Virgil Everett Smith, for 32 years a member of the music faculty at Moody Bible Institute in Chicago, and a nationally renowned piano technician, died Monday, September 27th,2010, at Central DuPage Hospital in Winfield, Illinois, at the age of 91. He is survived by his wife, Helen Marie Felbinger Smith; his two children, Elizabeth Anne Smith Brown (married to GeneThiele), and Stephen Robert Smith (married to Linda); and his four grandchildren, Samuel Edward Brown, Kristen Ruth Smith, Kathryn Elisabeth Smith and Stephen Charles Smith.
Virgil Smith was born in 1918 in Barnes City, Iowa, and spent most of school years at the Iowa School for the Blind, where he developed his love for and abilities in music, and also learned to tune pianos. He came to Chicago to attend Moody Bible Institute, and earned his bachelor’s and master’s degrees at the American Conservatory of Music. Following brief stints on the faculties at Chicago Evangelistic Institute in Chicago and Grace Bible Institute in Omaha, he was invited to join the faculty at Moody Bible Institute by Donald Hustad, the well-known gospel composer, organist and conductor.
While at Moody, Mr. Smith served as choir director at various churches in the Chicago area. It was while conducting the choir at Galilee Baptist Church at Damen and Wellington that he met his wife, Helen, who was singing alto in the choir. In later conducting jobs, Mrs. Smith at times played the piano for choirs her husband conducted. The Smiths and their children attended Galilee for many years, where Virgil taught the adult Sunday School class. In later years, Mr. Smith worshipped at The Moody Church, and then at Immanuel Presbyterian Church in Warrenville.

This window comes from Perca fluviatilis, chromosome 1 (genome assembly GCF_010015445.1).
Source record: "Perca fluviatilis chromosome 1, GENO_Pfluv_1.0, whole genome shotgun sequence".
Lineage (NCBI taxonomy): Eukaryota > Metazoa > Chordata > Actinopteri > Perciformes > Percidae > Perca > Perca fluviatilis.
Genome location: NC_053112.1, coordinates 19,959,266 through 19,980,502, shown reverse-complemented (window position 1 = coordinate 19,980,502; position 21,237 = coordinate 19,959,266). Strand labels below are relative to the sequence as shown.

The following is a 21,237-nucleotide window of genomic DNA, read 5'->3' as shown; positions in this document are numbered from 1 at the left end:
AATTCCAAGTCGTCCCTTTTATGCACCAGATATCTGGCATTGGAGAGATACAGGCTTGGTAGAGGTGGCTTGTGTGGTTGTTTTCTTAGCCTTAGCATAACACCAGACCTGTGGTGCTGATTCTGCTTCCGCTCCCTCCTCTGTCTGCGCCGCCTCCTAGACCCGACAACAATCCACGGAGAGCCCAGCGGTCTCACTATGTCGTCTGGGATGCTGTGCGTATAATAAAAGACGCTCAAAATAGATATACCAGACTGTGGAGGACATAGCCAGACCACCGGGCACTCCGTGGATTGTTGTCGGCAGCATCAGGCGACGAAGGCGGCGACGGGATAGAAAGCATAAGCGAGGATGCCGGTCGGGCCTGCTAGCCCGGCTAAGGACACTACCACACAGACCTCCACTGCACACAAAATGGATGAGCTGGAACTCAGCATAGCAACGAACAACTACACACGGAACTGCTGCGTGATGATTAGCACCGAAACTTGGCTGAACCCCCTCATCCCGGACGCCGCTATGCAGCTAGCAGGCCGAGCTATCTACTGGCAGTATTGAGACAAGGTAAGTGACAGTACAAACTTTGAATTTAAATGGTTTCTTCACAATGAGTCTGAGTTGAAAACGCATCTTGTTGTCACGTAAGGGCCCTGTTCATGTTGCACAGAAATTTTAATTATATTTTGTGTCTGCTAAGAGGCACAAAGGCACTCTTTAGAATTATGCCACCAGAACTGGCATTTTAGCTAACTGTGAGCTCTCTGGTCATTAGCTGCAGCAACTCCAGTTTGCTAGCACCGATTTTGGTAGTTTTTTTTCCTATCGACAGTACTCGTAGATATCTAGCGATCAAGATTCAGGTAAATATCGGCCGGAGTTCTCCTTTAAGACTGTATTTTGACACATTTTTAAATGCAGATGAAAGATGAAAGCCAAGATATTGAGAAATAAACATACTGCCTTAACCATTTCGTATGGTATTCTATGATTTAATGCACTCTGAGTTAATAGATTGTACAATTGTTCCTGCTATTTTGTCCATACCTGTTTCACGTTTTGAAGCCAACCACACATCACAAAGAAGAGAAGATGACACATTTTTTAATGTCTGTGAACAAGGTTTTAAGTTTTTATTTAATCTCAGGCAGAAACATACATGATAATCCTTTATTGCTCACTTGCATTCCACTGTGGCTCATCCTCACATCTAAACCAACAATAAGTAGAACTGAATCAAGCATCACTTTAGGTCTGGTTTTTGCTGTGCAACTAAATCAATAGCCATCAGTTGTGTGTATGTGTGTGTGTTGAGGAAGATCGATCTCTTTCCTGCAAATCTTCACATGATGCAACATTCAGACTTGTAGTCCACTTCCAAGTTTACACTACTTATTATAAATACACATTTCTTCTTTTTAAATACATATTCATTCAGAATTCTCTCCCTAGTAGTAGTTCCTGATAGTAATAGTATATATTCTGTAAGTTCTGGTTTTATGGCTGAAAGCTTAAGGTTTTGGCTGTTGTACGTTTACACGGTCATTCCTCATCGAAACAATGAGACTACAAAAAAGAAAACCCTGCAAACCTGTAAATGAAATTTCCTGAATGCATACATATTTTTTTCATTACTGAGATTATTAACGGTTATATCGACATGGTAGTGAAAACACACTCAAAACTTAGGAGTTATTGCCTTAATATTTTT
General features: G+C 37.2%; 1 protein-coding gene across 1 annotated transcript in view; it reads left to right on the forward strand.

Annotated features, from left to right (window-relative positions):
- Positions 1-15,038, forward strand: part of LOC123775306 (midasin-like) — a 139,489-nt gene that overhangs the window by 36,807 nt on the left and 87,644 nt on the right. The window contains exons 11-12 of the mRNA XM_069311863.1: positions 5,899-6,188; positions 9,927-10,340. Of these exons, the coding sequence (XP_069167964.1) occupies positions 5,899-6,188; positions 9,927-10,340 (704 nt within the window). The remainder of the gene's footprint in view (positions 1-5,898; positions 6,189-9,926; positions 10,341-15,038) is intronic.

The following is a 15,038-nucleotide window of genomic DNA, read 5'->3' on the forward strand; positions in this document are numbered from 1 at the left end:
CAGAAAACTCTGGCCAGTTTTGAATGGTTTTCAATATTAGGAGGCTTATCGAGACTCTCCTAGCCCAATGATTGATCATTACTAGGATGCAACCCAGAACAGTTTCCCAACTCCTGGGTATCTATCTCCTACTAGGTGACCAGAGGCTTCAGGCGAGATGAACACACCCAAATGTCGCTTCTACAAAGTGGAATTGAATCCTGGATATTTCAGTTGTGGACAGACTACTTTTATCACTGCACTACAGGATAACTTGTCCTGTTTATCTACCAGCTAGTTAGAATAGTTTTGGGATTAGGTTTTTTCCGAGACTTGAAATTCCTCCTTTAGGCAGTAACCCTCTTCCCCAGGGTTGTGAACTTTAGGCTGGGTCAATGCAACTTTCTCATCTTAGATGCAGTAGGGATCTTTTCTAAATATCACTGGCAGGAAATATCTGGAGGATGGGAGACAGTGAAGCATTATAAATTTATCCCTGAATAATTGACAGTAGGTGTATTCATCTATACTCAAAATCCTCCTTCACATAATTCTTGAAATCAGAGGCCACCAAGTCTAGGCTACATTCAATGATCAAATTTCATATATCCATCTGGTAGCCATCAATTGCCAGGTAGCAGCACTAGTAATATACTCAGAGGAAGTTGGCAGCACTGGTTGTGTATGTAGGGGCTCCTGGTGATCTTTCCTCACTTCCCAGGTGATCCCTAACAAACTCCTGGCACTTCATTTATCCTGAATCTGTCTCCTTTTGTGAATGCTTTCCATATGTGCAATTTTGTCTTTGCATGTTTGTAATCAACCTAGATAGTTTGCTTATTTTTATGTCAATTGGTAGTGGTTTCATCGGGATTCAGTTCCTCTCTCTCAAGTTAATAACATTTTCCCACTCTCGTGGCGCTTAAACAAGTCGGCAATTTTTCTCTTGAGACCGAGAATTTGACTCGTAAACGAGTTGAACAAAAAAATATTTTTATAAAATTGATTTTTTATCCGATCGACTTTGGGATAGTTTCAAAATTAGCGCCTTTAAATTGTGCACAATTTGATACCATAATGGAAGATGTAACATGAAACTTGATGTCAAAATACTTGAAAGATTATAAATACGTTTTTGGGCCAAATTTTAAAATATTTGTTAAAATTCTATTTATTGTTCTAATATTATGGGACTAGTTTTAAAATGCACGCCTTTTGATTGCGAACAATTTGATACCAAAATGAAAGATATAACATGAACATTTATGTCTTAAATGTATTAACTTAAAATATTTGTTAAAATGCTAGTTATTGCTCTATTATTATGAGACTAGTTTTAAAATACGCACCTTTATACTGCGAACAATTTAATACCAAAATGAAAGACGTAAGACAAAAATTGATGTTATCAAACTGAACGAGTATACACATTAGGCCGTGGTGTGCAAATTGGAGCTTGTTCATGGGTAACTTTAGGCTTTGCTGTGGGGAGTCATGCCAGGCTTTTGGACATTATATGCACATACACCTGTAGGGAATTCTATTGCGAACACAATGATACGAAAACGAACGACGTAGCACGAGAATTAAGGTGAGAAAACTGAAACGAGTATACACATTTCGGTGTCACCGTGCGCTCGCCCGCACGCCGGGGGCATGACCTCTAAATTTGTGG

Over the years, Virgil Smith became an increasingly prominent piano technician. For several years he tuned for the Sunday afternoon piano series at Orchestra Hall in Chicago, and had the privilege of preparing pianos for masters including Arturo Rubinstein, Rudolf Serkin and Vladimir Ashkenazy. Mr. Smith was a proud and active member of the Piano Technicians Guild, eventually being inducted into the PTG Hall of Fame. Many piano technicians throughout the country spent time studying under Virgil Smith. Throughout recent years, he had greatly enjoyed helping lead a discussion in the PTG as to the value of aural whole note tuning, which he favored, as contrasted to machine-based tuning; his last letter on this topic is expected to be published posthumously.
Virgil Smith’s last years were spent with his wife at Windsor Park Manor in Carol Stream. There he performed classical piano concerts, taught Bible classes, and was a regular exerciser.
Virgil Smith firmly believed that he was part of God’s larger plan. He often noted that it was his visual disability that enabled him to be exposed to the world of music, which formed much of the basis for his rewarding life. Mr. Smith was one of the most positive and optimistic people on the face of the earth – he found joy in most of the aspects of his life. He regularly shared his faith with those whose lives he had the opportunity to touch.